Images by Date
Images by Category
Solar System
Stars
White Dwarfs
Supernovas
Neutron Stars
Black Holes
Milky Way Galaxy
Normal Galaxies
Quasars
Galaxy Clusters
Cosmology/Deep Field
Miscellaneous
Images by Interest
Chandra for Kids
Multiwavelength
Sky Map
Constellations
3D Wall
Photo Blog
Top Rated Images
Image Handouts
Desktops
High Res Prints
Fits Files
Image Tutorials
Photo Album Tutorial
False Color
Cosmic Distance
Look-Back Time
Scale & Distance
Angular Measurement
Images & Processing
AVM/Metadata
Getting Hard Copies
Image Use Policy
Web Shortcuts
Chandra Blog
RSS Feed
Chandra Mobile
Chronicle
Email Newsletter
News & Noteworthy
Image Use Policy
Questions & Answers
Glossary of Terms
Download Guide
Get Adobe Reader
Herschel Galaxy Survey: Overfed Black Holes Shut Down Galactic Star-Making
Herschel Galaxy Survey

A new study has shown that galaxies with the most powerful, active, supermassive black holes at their cores produce fewer stars than galaxies with less active black holes. Researchers compared infrared readings from the Hershel Space Observatory with X-rays streaming from the active central black holes in a survey of 65 galaxies, measured by NASA's Chandra X-ray Observatory.

At lower intensities, the black holes' brightness and star formation increased in sync. However, star formation dropped off in galaxies with the most energetic central black holes. Astronomers think inflows of gas fuel new stars and supermassive black holes. Feed a black hole too much, however, and it starts spewing radiation into the galaxy that prevents raw material from coalescing into new stars.

Supermassive black holes are believed to reside in the hearts of all large galaxies. When gas falls upon these monsters, the materials are accelerated and heated around the black hole, releasing great torrents of energy. In the process, active black holes often generate colossal jets that blast out twin streams of heated matter.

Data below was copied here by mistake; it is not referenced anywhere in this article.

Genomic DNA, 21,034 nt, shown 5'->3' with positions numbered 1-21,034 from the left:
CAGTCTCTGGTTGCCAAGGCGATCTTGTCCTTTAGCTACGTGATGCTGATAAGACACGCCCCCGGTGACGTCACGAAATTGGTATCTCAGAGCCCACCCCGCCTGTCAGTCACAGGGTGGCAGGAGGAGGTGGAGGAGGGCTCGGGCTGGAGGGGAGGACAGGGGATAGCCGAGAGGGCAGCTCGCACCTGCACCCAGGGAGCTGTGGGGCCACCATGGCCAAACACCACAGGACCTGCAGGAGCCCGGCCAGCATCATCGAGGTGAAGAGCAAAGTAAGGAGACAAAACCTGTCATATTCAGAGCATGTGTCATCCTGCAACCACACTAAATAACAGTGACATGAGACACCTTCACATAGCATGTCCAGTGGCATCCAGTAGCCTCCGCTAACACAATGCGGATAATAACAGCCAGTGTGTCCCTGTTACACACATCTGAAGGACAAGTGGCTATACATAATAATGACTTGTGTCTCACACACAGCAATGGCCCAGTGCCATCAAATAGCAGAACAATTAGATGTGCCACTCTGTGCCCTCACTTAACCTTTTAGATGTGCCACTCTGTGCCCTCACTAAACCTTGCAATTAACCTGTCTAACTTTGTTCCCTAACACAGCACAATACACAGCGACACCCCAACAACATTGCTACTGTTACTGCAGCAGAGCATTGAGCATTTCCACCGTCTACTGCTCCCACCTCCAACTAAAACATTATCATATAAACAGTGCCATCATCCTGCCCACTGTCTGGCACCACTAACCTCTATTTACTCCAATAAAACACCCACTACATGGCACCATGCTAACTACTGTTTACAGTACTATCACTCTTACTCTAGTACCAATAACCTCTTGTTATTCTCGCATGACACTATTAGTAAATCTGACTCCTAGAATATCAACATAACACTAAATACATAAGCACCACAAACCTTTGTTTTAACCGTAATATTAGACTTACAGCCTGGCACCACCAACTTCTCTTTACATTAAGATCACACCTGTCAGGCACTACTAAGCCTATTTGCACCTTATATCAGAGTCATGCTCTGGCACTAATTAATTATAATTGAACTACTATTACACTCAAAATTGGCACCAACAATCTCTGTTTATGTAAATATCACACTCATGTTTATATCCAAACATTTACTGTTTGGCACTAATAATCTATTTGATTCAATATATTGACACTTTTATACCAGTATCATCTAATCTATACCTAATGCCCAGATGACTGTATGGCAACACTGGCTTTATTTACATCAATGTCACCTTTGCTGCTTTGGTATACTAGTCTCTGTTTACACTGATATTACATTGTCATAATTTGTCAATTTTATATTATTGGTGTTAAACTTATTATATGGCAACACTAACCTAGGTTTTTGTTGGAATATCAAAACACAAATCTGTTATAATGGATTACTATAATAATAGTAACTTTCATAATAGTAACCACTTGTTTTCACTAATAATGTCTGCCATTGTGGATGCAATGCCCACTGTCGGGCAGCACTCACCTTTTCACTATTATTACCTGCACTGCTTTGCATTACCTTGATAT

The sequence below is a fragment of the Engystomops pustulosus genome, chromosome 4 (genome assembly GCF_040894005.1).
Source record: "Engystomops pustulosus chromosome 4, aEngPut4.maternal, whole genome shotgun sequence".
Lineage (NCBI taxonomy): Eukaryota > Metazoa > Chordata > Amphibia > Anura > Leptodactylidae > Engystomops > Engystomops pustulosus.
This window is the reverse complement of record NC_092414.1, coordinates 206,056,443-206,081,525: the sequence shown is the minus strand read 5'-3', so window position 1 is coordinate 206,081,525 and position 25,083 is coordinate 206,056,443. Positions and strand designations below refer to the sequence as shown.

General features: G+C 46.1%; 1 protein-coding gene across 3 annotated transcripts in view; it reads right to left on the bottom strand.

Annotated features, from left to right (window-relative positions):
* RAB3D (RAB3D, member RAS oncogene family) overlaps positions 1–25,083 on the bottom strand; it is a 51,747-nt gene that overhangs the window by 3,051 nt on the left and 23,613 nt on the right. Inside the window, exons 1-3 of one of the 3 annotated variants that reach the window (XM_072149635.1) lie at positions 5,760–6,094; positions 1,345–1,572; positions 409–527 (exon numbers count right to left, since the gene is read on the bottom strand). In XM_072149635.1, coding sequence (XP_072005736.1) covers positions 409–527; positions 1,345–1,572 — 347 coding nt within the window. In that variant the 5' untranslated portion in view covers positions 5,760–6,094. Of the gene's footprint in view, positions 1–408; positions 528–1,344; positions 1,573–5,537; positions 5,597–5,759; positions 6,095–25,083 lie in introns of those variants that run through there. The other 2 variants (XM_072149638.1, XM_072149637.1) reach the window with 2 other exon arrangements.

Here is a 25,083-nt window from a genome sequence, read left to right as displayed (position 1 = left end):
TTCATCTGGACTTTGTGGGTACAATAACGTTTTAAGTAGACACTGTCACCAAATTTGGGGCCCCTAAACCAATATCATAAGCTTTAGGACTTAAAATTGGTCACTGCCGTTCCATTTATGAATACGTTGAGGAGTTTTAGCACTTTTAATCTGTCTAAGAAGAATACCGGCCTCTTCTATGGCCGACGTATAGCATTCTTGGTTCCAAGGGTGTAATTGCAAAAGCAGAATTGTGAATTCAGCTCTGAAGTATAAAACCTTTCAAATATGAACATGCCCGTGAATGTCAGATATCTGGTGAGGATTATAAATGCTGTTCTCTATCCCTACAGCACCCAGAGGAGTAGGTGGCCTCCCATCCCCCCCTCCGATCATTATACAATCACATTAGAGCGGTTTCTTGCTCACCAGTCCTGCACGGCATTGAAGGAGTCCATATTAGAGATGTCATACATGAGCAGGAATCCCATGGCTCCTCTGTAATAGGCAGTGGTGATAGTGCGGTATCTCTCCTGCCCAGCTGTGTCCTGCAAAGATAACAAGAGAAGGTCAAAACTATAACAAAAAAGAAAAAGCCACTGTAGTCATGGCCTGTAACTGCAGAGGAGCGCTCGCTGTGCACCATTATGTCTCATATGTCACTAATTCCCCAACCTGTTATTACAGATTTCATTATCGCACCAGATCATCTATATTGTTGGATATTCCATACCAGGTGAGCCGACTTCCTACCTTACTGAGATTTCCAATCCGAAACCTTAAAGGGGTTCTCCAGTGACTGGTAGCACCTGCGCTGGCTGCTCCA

Inflows of gas into a galaxy also fuel the formation of new stars. In a new study of distant galaxies, Herschel helped show that star formation and black hole activity increase together, but only up to a point. Astronomers think that if an active black hole flares up too much, it starts spewing radiation that prevents raw material from coalescing into new stars.

This artistically modified image of the local galaxy Arp 220, captured by the Hubble Space Telescope, helps illustrate the Herschel results. The bright core of the galaxy, paired with an overlaid artist's impression of jets emanating from it, indicates that the central black hole's activity is intensifying. As the active black hole continues to rev up, the rate of star formation will, in turn, be tamped down in the galaxy. Astronomers want to further study how star formation and black hole activity are intertwined.

Fast Facts for Herschel Galaxy Survey:
Credit  Illustration: NASA/ESA/JPL-Caltech/STScI/R. Hurt (SSC)
Release Date  May 9, 2012
Category  Normal Galaxies & Starburst Galaxies
Coordinates (J2000)  RA 11h 34m 57.1s | Dec +23 30' 12.00"
Constellation  Serpens
Observation Date  24 Jun 2000
Observation Time  16 hours
Obs. ID  869
Instrument  ACIS
Distance Estimate  250 million light years
Visitor Comments (2)

I think that many of the amazing and mysterious secrets within black holes can be solved by pictures based on the waves like in example eyes of our planet smart and pretty Oaks ... Warm regards to look at those pictures !!! I am only computer science graduated student.

Posted by Tomasz Pelczar on Tuesday, 05.22.12 @ 05:47am


The galaxy with higher activity and less central stars could not suggest a "division" or "birth" of a new galaxy?

Posted by carlos tatis on Friday, 05.11.12 @ 15:45pm


Leave Your Comment

Name:

Email:

Comments:


 
 

Rules

Rate This Image

Rating: 2.6/5
(138 votes cast)
Download & Share

More Information
Related Images
Apr 220
Arp 220
(19 Apr 02)

Related Information
Related Podcast
Top Rated Images
3C58

NGC 4258 (M106)

Perseus Cluster




FaceBookTwitterYouTubeFlickr